Based on my combined experience with a modified keto diet for breastfeeding moms, I suggest eating at least 50-75 carbs per day (very dependent on many factors as discussed earlier). Sometimes this modified method is called the Keto 2.0 diet in the diet and fitness community because it is a modified version of the original keto diet.
You’ll see gradual weight loss with this method, which should be your goal anyway. Good low-carb food options include:
- Lean proteins
- Leafy greens
- Low sugar fruit
- Healthy fats like wild-caught salmon, avocado, berries, and nuts
I suggest moms eat this way (remove as many processed foods as possible) before limiting any carbs so their bodies can adjust to a cleaner way of eating first. Eating more nutrients can also supercharge your postpartum recovery.
If your supply drops on a keto diet, try adding 1-2 servings of whole grains per meal such as quinoa, brown rice, or 100% sprouted whole wheat bread to help bring it back up again.
Whole30 Elimination Diet
If you’re looking for a reset, you can try the Whole30 elimination diet which is a 30-day program designed to reset your body and help you establish healthier eating habits. Since the program emphasizes eating whole, real foods, this can help you get the nutrients you need as a breastfeeding mom to maintain milk supply and lose weight.
This way of eating may be harder to stick to over the long-term because it eliminates all added sugars, grains, dairy, legumes, alcohol, and processed foods. On a Whole30 diet you’ll focus on eating whole foods like fruits, vegetables, lean proteins, nuts, and seeds. Avoid ingredients such as MSG, sulfites, and other preservatives.
For 30 days, it may be okay, but remember that you will need to eat enough calories to maintain milk production. You should be feeling more energized, have better digestion, and may lose weight during the program.
Focus on how you feel rather than a number on a scale. This is sage advice for any breastfeeding weight loss meal plan that you may be following.
After the 30 days of strictly whole food eating, you can start reintroducing some of the foods you eliminated (the healthier ones of course like whole grains) to see how your body responds to them.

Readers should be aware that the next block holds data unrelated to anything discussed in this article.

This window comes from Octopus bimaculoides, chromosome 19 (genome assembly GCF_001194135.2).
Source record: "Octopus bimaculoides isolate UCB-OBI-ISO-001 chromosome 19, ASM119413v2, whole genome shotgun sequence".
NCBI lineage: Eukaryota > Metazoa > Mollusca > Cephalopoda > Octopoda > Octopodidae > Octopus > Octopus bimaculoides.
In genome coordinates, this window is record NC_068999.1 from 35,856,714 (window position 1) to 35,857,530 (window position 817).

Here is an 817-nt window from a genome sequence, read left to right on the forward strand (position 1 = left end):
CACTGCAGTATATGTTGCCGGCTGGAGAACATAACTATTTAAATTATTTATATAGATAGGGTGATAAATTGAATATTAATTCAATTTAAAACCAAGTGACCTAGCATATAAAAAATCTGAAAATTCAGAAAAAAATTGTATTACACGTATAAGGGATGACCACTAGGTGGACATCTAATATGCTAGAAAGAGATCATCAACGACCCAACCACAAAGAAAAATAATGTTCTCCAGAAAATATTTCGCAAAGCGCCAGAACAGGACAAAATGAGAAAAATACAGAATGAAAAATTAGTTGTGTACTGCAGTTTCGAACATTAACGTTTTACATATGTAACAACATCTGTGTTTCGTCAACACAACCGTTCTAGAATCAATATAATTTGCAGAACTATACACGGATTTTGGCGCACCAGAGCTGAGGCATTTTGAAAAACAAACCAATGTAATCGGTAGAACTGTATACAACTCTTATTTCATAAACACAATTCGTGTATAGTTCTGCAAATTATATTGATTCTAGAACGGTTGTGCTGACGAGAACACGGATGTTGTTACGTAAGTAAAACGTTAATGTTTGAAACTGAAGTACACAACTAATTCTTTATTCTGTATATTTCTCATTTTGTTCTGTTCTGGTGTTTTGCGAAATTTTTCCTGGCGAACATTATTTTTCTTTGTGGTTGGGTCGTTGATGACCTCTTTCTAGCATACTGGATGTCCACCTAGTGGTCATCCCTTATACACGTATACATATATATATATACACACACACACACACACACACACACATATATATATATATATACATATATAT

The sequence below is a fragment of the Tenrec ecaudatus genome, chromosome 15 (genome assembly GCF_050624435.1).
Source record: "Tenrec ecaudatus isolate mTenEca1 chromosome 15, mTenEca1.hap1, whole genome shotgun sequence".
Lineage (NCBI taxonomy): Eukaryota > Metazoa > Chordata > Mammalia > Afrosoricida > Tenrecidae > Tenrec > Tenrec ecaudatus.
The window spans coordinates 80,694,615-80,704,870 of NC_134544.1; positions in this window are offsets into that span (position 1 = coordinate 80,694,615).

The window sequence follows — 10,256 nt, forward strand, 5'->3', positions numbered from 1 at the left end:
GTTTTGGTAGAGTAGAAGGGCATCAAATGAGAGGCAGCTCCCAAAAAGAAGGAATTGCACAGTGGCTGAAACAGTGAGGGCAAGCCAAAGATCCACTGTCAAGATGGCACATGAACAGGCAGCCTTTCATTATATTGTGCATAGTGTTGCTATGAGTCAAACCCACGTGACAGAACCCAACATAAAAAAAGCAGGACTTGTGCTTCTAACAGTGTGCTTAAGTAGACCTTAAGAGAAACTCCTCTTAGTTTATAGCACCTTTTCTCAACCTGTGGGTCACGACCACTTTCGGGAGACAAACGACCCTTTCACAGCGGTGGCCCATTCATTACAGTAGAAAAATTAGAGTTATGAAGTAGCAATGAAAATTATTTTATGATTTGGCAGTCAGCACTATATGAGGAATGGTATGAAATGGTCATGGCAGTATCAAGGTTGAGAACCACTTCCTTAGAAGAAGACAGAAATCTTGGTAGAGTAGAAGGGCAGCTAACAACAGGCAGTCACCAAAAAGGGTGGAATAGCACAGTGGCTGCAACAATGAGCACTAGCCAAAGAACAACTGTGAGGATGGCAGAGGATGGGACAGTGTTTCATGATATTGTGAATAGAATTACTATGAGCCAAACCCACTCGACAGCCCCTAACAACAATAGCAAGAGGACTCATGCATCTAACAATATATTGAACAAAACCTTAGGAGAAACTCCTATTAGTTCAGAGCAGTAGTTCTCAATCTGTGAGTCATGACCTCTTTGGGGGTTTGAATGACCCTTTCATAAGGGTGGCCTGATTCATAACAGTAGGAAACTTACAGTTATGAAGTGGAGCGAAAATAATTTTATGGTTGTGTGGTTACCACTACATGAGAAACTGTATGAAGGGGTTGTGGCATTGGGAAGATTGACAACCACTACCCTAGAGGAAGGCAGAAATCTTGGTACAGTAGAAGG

The paleo diet is based on the idea of eating like our ancestors did during the Paleolithic era, before the development of (modern) agriculture. Similar to a whole foods approach, the paleo diet emphasizes whole, nutrient-dense foods such as lean meats, fish, fruits, vegetables, nuts, and seeds.
At the same time you will eliminate processed and refined foods, grains, legumes, and dairy products. The paleo diet also emphasizes the consumption of grass-fed and pasture-raised meats, wild-caught fish, and organic produce.
There is less emphasis on the number of calories and cuts of meat you’re eating as long as you’re choosing whole food and animal sources. This is also not an elimination diet, this is more of a lifestyle approach (unlike Whole30). It can be helpful if you’re trying to help your entire family eat better.
Eat until you’re full and satisfied, but be mindful of your total calorie intake and portion sizes. If you’re trying to create a breastfeeding meal plan for weight loss, eating a paleo diet is a great option. It will give you lactation nutrients, energy, and fuel your body with the food it needs to feel well long-term.
The Mediterranean diet focuses on sprouted whole grains, some dairy, lean proteins, fruits, vegetables, and healthy fats such as fatty fish, olive oil. and nuts. Because of the (mostly) whole foods inclusion, and eating foods that are minimally processed, this is a great option for breastfeeding moms.
A Mediterranean diet combined with a Paleo diet is how I eat to maintain my weight while nursing my babies. I’m half Turkish, so I enjoy eating this way; maybe it’s in my genes. 🙂
This allows me to eat whole, real foods, get the proper nutrients I need for adequate milk supply, and leaves me feeling full and satisfied. Sometimes I enjoy sprouted whole grain bread and full-fat yogurt for the fiber and probiotic benefits. This also allows me to splurge on special occasions and not feel guilty about it.
I have also learned to incorporate mindful eating tactics that help me to eat when I’m hungry and stop or slow down eating when I’m full. These mindful eating strategies have helped me lose my pregnancy weight even faster the second time around. They also helped me maintain my weight and reduce cravings while breastfeeding.
You can checkout the Lean Mamas Postpartum Weight Loss Program for Breastfeeding Moms, where I include all my tips, including a 30 Day Mindful Eating Guided Journal to help you safely and effectively lose weight while breastfeeding.
Sample Weight Loss Meal Plan for Breastfeeding Mothers